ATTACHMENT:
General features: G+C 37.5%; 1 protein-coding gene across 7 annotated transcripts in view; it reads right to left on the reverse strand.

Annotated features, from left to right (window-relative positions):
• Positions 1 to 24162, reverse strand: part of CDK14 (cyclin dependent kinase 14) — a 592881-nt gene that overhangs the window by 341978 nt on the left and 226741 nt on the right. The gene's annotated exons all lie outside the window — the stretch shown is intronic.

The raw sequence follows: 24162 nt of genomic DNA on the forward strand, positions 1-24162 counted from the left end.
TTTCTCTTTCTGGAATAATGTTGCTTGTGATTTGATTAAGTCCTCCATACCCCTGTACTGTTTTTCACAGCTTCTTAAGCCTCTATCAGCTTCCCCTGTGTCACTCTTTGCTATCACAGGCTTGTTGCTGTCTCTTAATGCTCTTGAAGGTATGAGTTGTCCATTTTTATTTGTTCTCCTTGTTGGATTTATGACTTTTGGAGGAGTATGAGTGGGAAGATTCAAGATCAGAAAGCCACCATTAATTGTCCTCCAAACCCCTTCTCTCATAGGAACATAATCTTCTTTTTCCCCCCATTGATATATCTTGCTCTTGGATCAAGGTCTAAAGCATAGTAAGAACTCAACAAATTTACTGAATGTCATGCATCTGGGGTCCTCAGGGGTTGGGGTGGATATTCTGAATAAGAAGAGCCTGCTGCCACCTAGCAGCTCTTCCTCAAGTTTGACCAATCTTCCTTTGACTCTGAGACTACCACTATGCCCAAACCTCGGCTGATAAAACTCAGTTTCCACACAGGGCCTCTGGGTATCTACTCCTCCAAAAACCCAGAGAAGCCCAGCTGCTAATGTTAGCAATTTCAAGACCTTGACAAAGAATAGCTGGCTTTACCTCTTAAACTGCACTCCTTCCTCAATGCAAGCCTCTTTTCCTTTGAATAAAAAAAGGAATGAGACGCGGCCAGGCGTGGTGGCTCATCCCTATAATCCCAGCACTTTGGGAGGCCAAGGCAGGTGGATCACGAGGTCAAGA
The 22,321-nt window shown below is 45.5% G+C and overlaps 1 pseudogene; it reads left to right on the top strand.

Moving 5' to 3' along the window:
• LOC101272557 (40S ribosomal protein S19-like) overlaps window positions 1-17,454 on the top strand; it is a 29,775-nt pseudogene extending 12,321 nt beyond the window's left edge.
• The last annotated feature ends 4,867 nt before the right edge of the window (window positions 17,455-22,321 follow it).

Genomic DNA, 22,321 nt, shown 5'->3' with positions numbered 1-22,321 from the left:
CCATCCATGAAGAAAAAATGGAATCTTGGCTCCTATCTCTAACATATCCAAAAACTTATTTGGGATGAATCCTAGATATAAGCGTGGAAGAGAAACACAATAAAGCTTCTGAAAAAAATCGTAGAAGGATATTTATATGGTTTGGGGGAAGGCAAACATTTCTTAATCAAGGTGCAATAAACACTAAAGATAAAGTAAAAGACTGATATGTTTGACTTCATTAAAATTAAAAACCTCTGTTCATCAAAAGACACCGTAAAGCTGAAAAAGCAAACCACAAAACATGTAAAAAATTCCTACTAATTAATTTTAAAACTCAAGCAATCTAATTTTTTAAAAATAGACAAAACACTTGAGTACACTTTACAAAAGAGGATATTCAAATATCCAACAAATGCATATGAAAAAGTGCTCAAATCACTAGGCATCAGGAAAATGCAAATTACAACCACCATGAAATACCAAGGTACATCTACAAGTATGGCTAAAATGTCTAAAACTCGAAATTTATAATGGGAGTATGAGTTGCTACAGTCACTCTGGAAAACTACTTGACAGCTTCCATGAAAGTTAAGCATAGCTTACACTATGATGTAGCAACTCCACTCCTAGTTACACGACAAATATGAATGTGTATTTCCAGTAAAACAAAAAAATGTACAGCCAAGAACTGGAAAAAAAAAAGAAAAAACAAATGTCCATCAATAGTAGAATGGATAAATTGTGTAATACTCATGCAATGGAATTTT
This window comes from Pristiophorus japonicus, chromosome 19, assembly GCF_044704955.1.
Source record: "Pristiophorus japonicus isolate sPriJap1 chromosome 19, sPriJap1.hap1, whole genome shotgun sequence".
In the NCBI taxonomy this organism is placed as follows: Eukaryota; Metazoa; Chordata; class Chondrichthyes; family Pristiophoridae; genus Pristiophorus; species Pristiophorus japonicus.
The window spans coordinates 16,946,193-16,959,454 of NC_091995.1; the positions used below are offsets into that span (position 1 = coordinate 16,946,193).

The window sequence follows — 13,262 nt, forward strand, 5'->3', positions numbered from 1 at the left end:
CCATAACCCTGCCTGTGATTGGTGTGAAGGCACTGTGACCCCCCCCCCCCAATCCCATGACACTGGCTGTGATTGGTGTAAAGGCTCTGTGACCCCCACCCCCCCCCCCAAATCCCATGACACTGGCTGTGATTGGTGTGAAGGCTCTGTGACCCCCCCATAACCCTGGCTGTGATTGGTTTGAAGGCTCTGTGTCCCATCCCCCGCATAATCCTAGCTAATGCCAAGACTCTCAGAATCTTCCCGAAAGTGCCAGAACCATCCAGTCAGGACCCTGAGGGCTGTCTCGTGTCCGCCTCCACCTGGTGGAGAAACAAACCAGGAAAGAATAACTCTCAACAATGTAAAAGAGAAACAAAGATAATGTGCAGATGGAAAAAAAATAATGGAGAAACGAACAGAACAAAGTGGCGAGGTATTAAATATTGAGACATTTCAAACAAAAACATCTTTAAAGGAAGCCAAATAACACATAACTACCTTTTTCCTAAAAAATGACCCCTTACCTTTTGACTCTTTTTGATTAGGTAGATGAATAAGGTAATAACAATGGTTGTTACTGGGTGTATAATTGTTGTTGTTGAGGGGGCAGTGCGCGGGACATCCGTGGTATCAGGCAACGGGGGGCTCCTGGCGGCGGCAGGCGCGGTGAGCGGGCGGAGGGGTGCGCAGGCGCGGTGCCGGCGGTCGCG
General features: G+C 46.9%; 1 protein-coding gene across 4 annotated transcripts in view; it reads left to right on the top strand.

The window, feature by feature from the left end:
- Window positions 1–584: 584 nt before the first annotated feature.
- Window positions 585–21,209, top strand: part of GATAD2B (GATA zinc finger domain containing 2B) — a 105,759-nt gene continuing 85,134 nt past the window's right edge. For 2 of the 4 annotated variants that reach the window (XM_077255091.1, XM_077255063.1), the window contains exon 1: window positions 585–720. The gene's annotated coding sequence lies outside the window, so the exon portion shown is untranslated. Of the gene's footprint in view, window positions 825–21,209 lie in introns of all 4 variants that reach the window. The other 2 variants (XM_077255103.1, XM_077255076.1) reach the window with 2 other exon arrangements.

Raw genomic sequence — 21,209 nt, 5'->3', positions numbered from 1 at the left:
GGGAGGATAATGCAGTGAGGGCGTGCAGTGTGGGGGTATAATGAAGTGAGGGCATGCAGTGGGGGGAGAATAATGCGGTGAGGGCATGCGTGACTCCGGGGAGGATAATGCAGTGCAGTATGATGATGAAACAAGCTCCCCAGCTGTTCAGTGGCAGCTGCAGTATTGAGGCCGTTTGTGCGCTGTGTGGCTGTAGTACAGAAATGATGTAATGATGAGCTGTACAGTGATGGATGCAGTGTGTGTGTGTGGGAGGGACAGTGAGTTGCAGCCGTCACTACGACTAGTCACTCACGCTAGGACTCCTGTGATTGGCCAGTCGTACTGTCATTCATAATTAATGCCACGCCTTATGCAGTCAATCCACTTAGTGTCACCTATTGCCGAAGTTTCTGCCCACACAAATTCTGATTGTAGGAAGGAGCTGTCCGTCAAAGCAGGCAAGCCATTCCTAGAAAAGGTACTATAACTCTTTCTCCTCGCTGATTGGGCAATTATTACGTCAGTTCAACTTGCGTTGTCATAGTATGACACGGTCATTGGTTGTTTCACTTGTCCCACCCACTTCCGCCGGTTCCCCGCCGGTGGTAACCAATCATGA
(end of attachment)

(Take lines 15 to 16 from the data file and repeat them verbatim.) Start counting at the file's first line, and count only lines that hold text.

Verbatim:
The window spans coordinates 16,946,193-16,959,454 of NC_091995.1; the positions used below are offsets into that span (position 1 = coordinate 16,946,193).

The window sequence follows — 13,262 nt, forward strand, 5'->3', positions numbered from 1 at the left end: